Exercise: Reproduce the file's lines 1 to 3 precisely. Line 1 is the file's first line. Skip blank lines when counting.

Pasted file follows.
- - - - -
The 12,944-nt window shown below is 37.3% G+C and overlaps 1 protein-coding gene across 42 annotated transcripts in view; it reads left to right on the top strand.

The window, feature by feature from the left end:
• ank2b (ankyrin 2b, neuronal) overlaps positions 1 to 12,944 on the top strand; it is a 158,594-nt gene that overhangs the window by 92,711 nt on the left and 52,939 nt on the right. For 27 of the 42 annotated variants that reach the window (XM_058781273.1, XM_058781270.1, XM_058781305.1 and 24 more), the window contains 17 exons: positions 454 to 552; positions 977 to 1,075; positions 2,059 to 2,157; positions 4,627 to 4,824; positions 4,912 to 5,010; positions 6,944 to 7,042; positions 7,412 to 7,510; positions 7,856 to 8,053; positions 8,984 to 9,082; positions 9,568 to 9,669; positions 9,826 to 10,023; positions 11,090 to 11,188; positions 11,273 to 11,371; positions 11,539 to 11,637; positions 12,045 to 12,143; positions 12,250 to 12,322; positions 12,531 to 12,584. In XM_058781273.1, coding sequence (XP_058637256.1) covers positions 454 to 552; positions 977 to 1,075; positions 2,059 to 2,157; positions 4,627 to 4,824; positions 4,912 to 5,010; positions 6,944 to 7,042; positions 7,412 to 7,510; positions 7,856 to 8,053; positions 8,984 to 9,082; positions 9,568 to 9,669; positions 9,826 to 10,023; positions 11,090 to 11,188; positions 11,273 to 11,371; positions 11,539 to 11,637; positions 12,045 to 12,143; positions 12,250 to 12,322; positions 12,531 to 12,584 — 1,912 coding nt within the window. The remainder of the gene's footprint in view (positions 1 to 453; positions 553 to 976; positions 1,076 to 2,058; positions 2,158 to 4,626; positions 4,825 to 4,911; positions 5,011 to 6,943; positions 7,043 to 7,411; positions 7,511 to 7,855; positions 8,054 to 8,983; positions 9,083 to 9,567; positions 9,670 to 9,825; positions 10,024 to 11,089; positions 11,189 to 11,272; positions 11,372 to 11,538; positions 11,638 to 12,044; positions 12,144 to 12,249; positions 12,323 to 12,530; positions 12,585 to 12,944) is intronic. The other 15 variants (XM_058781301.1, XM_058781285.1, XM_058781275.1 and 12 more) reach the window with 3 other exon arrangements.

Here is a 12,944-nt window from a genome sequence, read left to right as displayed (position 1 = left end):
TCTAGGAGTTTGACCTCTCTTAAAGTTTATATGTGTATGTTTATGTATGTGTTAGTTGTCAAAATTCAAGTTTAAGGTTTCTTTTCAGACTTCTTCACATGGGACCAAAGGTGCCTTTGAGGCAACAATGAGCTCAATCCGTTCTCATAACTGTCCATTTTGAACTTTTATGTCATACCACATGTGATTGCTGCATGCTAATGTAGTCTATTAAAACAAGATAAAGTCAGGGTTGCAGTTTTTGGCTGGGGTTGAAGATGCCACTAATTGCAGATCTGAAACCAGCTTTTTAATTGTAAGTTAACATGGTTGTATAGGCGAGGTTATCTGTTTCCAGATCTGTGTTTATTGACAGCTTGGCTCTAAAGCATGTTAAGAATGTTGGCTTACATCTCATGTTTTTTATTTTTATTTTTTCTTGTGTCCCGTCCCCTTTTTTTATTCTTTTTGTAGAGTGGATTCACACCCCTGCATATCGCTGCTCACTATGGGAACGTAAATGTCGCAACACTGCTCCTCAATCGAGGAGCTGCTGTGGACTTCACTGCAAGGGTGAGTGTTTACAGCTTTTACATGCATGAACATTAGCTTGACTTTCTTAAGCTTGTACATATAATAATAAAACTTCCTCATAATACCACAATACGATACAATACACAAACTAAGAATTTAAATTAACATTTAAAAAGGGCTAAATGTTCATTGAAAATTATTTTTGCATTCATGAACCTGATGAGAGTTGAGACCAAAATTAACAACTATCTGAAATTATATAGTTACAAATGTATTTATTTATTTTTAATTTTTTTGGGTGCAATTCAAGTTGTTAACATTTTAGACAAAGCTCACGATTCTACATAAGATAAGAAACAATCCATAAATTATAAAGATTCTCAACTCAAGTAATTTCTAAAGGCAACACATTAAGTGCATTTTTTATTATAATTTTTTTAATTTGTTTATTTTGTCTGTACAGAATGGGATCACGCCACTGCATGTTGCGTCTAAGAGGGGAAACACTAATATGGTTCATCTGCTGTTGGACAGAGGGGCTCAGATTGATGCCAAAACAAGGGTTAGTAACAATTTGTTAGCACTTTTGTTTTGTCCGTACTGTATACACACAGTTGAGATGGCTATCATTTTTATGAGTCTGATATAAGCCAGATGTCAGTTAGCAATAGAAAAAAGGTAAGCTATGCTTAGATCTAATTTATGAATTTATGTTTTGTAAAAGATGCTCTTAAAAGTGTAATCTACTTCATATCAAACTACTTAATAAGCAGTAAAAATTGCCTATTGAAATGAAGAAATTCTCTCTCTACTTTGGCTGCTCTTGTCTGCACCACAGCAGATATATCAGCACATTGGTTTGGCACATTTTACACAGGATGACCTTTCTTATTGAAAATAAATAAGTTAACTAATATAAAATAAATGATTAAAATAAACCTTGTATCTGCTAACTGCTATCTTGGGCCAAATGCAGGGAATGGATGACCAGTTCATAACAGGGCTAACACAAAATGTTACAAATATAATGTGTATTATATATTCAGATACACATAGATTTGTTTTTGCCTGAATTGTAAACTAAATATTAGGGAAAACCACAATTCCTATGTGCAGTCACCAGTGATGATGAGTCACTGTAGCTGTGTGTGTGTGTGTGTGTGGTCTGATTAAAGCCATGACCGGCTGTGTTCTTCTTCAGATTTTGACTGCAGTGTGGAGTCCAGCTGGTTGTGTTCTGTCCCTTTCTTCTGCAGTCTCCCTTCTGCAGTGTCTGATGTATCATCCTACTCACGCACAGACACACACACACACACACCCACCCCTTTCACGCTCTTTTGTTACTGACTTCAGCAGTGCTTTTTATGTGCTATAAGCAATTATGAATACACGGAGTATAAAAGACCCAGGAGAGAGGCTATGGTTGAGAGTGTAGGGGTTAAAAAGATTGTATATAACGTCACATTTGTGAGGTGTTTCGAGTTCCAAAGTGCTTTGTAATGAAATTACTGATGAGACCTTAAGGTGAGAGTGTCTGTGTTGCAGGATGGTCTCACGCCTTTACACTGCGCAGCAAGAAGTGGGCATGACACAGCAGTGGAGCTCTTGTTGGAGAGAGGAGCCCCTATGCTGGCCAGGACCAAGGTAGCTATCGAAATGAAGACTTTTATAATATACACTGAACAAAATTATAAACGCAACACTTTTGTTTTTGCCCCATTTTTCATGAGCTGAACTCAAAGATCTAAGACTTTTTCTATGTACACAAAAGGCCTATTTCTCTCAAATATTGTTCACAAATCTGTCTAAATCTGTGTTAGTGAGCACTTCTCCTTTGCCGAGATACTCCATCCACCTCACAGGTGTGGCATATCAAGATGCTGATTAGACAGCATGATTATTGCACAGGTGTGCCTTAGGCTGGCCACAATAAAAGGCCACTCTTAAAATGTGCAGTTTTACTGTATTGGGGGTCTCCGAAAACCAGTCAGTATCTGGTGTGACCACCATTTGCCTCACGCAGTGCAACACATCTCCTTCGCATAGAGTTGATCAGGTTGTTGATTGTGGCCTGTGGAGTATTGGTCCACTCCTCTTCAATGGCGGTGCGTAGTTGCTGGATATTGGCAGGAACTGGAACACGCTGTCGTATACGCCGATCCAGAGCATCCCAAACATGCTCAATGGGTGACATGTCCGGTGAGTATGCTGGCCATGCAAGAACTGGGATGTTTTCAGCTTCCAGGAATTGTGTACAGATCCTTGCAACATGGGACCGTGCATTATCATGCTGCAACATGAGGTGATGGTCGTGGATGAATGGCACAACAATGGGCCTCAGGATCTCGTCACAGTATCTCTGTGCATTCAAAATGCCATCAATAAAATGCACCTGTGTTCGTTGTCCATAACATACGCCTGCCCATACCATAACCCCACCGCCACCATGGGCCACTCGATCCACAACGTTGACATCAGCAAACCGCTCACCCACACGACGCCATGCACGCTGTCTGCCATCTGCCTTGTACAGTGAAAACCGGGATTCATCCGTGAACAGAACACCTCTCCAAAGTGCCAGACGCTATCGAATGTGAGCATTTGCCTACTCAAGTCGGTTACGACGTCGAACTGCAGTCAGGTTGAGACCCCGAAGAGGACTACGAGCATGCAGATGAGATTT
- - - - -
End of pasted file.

The 12,944-nt window shown below is 37.3% G+C and overlaps 1 protein-coding gene across 42 annotated transcripts in view; it reads left to right on the top strand.

The window, feature by feature from the left end:
• ank2b (ankyrin 2b, neuronal) overlaps positions 1 to 12,944 on the top strand; it is a 158,594-nt gene that overhangs the window by 92,711 nt on the left and 52,939 nt on the right. For 27 of the 42 annotated variants that reach the window (XM_058781273.1, XM_058781270.1, XM_058781305.1 and 24 more), the window contains 17 exons: positions 454 to 552; positions 977 to 1,075; positions 2,059 to 2,157; positions 4,627 to 4,824; positions 4,912 to 5,010; positions 6,944 to 7,042; positions 7,412 to 7,510; positions 7,856 to 8,053; positions 8,984 to 9,082; positions 9,568 to 9,669; positions 9,826 to 10,023; positions 11,090 to 11,188; positions 11,273 to 11,371; positions 11,539 to 11,637; positions 12,045 to 12,143; positions 12,250 to 12,322; positions 12,531 to 12,584. In XM_058781273.1, coding sequence (XP_058637256.1) covers positions 454 to 552; positions 977 to 1,075; positions 2,059 to 2,157; positions 4,627 to 4,824; positions 4,912 to 5,010; positions 6,944 to 7,042; positions 7,412 to 7,510; positions 7,856 to 8,053; positions 8,984 to 9,082; positions 9,568 to 9,669; positions 9,826 to 10,023; positions 11,090 to 11,188; positions 11,273 to 11,371; positions 11,539 to 11,637; positions 12,045 to 12,143; positions 12,250 to 12,322; positions 12,531 to 12,584 — 1,912 coding nt within the window. The remainder of the gene's footprint in view (positions 1 to 453; positions 553 to 976; positions 1,076 to 2,058; positions 2,158 to 4,626; positions 4,825 to 4,911; positions 5,011 to 6,943; positions 7,043 to 7,411; positions 7,511 to 7,855; positions 8,054 to 8,983; positions 9,083 to 9,567; positions 9,670 to 9,825; positions 10,024 to 11,089; positions 11,189 to 11,272; positions 11,372 to 11,538; positions 11,638 to 12,044; positions 12,144 to 12,249; positions 12,323 to 12,530; positions 12,585 to 12,944) is intronic. The other 15 variants (XM_058781301.1, XM_058781285.1, XM_058781275.1 and 12 more) reach the window with 3 other exon arrangements.